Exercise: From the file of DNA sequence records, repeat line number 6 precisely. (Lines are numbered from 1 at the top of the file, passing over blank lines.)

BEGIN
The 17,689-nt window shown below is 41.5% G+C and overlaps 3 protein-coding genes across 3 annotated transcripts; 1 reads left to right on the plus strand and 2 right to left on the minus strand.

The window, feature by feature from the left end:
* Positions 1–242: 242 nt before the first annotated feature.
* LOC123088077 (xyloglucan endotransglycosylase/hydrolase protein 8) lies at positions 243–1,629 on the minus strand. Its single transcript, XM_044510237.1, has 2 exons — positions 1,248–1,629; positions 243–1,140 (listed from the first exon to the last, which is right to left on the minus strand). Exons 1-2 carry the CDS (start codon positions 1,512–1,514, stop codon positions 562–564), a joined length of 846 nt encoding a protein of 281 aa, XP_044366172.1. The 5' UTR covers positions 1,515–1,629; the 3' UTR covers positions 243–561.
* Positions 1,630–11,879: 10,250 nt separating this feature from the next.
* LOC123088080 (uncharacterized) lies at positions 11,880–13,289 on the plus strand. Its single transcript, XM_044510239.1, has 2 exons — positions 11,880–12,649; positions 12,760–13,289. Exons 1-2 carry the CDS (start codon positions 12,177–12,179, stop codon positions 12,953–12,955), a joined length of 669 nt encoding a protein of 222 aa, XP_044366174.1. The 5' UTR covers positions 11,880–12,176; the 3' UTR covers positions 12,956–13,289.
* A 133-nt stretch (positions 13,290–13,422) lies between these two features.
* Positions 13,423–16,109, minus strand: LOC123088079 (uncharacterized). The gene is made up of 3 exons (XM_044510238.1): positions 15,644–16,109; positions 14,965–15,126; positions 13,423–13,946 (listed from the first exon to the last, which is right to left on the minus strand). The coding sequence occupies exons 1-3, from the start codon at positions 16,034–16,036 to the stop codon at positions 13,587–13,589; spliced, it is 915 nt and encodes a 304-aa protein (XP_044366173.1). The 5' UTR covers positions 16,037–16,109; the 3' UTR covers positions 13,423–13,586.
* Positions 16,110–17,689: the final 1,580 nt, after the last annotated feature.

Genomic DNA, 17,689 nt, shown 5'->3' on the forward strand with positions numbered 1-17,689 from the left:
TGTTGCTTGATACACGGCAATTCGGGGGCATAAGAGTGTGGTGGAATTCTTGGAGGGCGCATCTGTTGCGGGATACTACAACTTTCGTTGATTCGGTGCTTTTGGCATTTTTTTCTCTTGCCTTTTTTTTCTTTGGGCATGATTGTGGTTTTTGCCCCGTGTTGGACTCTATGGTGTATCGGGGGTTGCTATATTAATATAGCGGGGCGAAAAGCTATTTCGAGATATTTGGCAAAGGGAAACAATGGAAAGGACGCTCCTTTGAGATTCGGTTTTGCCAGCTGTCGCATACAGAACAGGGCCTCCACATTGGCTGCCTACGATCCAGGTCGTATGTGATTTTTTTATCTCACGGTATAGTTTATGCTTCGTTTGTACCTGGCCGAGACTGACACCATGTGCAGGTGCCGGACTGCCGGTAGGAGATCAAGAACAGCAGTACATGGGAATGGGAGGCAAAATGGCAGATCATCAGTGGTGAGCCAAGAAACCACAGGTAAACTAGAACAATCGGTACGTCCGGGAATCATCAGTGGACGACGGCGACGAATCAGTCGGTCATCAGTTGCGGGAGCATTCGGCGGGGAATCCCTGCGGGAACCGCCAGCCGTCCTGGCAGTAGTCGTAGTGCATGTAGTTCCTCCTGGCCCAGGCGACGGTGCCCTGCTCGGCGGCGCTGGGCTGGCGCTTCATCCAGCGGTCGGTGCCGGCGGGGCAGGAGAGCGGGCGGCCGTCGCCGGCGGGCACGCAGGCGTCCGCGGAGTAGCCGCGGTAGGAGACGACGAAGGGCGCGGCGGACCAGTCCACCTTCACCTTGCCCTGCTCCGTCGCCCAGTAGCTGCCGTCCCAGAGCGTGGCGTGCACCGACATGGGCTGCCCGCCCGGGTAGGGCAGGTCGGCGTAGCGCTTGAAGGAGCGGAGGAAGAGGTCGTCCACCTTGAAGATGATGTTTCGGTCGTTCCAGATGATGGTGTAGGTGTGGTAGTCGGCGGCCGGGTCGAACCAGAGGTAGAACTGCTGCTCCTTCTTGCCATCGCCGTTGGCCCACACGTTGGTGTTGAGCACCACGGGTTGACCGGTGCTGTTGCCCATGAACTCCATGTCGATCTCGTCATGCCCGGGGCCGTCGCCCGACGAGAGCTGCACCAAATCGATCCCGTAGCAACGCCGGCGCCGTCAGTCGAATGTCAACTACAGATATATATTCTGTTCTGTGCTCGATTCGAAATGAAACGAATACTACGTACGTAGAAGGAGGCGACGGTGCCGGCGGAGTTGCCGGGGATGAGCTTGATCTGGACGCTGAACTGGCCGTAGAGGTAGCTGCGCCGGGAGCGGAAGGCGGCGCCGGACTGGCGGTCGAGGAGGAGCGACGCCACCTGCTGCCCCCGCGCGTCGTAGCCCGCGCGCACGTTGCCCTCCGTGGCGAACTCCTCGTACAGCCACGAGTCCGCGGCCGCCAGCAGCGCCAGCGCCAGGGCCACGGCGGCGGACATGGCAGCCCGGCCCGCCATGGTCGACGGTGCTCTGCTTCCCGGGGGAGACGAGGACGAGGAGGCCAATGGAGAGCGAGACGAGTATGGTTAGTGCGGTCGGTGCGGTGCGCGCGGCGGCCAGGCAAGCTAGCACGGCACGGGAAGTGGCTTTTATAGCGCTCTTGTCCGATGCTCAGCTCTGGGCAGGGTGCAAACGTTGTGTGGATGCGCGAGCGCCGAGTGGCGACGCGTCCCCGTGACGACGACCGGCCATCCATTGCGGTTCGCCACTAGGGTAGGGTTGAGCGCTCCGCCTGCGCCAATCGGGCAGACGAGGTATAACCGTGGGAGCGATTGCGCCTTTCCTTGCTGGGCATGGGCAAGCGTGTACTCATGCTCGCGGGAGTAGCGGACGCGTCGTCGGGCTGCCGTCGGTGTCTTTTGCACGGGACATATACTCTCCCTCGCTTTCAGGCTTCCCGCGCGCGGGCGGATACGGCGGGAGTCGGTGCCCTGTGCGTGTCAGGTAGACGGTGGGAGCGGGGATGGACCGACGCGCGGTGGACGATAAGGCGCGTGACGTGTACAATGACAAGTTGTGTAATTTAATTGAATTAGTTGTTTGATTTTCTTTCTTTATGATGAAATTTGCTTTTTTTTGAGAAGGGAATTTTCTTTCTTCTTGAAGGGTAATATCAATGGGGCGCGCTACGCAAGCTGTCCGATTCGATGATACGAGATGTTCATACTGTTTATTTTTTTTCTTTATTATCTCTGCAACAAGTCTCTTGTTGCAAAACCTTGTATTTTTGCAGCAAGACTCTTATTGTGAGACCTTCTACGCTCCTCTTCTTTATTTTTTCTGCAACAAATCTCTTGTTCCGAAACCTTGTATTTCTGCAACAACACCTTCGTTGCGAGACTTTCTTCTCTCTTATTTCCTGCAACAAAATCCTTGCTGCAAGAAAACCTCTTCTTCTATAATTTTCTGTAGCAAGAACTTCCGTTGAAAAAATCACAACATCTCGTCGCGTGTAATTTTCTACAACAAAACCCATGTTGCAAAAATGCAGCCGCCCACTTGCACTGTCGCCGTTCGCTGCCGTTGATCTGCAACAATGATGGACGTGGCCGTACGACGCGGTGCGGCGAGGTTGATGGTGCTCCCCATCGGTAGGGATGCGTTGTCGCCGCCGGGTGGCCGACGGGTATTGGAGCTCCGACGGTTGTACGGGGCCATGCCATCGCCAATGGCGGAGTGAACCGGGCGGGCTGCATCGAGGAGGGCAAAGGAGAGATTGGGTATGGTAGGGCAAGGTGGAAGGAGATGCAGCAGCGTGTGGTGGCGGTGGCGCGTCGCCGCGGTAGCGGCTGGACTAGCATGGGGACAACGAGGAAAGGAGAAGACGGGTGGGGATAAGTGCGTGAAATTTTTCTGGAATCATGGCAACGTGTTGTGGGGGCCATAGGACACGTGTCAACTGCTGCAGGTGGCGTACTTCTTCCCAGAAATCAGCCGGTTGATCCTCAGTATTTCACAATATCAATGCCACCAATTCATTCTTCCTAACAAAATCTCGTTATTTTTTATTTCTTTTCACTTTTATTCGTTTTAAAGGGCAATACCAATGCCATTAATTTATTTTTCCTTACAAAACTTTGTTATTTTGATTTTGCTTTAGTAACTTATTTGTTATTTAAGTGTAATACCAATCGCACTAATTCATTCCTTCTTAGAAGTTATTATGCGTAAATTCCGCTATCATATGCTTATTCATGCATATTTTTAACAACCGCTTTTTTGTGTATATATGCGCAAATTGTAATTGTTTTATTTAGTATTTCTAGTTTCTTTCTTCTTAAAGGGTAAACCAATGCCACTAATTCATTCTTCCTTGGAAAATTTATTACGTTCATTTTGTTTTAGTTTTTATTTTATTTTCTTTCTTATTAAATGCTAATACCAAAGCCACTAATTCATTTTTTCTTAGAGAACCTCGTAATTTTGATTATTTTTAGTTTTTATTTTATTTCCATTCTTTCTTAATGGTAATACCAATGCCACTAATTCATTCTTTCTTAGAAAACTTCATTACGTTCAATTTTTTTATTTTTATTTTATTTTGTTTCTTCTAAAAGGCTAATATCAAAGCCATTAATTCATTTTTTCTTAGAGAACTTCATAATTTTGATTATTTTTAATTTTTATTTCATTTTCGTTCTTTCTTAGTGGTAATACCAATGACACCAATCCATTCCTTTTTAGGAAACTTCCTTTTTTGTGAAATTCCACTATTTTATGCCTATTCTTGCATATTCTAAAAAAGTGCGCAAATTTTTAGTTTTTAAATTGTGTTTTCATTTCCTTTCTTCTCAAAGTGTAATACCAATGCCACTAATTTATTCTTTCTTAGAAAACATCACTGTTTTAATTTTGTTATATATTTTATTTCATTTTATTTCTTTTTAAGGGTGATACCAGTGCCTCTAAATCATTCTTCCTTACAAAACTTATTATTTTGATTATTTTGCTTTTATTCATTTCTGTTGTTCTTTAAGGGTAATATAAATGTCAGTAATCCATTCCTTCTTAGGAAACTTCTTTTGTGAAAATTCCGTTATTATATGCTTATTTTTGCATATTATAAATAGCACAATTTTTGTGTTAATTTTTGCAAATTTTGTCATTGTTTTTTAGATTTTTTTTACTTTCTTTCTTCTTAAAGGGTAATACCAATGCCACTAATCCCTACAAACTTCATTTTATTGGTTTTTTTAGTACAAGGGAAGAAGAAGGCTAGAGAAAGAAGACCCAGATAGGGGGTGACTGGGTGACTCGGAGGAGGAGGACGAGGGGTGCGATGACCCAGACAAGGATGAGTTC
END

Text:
* LOC123088080 (uncharacterized) lies at positions 11,880–13,289 on the plus strand. Its single transcript, XM_044510239.1, has 2 exons — positions 11,880–12,649; positions 12,760–13,289. Exons 1-2 carry the CDS (start codon positions 12,177–12,179, stop codon positions 12,953–12,955), a joined length of 669 nt encoding a protein of 222 aa, XP_044366174.1. The 5' UTR covers positions 11,880–12,176; the 3' UTR covers positions 12,956–13,289.